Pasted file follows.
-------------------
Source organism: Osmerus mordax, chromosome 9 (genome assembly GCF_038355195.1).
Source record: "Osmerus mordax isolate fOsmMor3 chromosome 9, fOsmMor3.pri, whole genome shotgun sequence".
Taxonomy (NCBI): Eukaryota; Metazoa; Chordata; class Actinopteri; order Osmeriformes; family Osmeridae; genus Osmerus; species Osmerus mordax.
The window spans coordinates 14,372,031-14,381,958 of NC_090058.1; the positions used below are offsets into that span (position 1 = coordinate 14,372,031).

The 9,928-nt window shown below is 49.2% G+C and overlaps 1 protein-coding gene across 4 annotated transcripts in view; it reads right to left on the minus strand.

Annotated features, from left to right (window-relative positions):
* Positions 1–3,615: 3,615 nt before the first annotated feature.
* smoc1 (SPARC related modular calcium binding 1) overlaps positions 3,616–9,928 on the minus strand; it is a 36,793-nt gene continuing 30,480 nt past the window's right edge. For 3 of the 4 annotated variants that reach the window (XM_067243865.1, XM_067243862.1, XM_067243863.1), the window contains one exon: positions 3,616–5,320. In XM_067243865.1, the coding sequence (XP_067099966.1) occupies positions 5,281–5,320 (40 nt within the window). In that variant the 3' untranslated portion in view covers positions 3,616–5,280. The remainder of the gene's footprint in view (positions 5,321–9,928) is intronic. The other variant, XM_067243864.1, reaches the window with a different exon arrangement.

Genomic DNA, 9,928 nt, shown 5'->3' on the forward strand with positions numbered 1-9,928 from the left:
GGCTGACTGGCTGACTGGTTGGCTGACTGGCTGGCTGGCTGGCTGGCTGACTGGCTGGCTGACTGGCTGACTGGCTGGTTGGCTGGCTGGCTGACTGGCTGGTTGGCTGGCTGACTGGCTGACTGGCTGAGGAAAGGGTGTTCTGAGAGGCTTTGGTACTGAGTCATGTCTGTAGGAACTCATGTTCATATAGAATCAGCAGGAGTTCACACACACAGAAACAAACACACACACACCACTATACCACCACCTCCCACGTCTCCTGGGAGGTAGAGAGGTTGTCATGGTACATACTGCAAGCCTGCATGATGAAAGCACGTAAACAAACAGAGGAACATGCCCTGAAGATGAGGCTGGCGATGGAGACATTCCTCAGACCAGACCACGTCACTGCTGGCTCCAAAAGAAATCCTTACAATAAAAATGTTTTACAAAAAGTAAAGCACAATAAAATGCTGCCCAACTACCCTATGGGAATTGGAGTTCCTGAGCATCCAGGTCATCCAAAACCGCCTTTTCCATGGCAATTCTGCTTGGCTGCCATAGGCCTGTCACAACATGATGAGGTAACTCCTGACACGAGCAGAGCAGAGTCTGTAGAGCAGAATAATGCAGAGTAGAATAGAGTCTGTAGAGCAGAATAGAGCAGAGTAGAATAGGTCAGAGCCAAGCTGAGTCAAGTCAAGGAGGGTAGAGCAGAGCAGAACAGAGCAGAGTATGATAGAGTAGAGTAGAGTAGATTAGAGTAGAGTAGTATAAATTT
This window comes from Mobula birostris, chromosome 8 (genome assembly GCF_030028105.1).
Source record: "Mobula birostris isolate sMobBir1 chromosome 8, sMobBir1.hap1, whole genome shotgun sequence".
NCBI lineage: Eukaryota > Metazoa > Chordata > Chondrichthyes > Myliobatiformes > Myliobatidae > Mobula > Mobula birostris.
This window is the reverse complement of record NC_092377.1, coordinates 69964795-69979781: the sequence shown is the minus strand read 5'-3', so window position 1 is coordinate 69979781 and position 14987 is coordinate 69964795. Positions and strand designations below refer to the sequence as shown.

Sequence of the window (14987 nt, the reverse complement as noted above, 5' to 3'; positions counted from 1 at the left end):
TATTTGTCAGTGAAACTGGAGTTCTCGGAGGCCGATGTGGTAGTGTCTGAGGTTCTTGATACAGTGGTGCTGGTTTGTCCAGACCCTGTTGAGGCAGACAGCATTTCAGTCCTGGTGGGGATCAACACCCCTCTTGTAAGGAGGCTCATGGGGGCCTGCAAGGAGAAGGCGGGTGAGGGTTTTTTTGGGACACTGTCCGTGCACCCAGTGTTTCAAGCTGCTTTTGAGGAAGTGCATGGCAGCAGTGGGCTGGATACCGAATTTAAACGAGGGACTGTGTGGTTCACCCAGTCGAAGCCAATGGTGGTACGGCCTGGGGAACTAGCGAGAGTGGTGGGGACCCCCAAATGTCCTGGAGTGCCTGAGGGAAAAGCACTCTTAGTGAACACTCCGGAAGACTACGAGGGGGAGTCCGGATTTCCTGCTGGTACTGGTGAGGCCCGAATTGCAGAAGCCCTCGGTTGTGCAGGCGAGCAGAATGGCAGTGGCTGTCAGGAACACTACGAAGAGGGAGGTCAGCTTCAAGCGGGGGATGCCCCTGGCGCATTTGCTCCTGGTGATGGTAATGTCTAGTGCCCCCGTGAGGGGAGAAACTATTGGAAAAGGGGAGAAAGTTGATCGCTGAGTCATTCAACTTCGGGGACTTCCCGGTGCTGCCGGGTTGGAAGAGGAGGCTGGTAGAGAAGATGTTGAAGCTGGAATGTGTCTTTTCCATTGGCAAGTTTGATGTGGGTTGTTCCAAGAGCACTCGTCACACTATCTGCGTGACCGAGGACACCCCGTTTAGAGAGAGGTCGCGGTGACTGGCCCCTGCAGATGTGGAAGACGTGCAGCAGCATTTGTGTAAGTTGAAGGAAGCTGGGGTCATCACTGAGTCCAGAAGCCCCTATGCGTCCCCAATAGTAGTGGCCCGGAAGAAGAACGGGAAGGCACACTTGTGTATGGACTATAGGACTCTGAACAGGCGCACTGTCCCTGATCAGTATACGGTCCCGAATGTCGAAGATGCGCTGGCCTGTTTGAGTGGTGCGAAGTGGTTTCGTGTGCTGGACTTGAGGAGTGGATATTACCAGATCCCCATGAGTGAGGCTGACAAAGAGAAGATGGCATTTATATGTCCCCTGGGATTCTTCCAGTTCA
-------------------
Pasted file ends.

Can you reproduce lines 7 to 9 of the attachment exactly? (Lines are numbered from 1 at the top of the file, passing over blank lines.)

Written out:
* Positions 1–3,615: 3,615 nt before the first annotated feature.
* smoc1 (SPARC related modular calcium binding 1) overlaps positions 3,616–9,928 on the minus strand; it is a 36,793-nt gene continuing 30,480 nt past the window's right edge. For 3 of the 4 annotated variants that reach the window (XM_067243865.1, XM_067243862.1, XM_067243863.1), the window contains one exon: positions 3,616–5,320. In XM_067243865.1, the coding sequence (XP_067099966.1) occupies positions 5,281–5,320 (40 nt within the window). In that variant the 3' untranslated portion in view covers positions 3,616–5,280. The remainder of the gene's footprint in view (positions 5,321–9,928) is intronic. The other variant, XM_067243864.1, reaches the window with a different exon arrangement.

Genomic DNA, 9,928 nt, shown 5'->3' on the forward strand with positions numbered 1-9,928 from the left: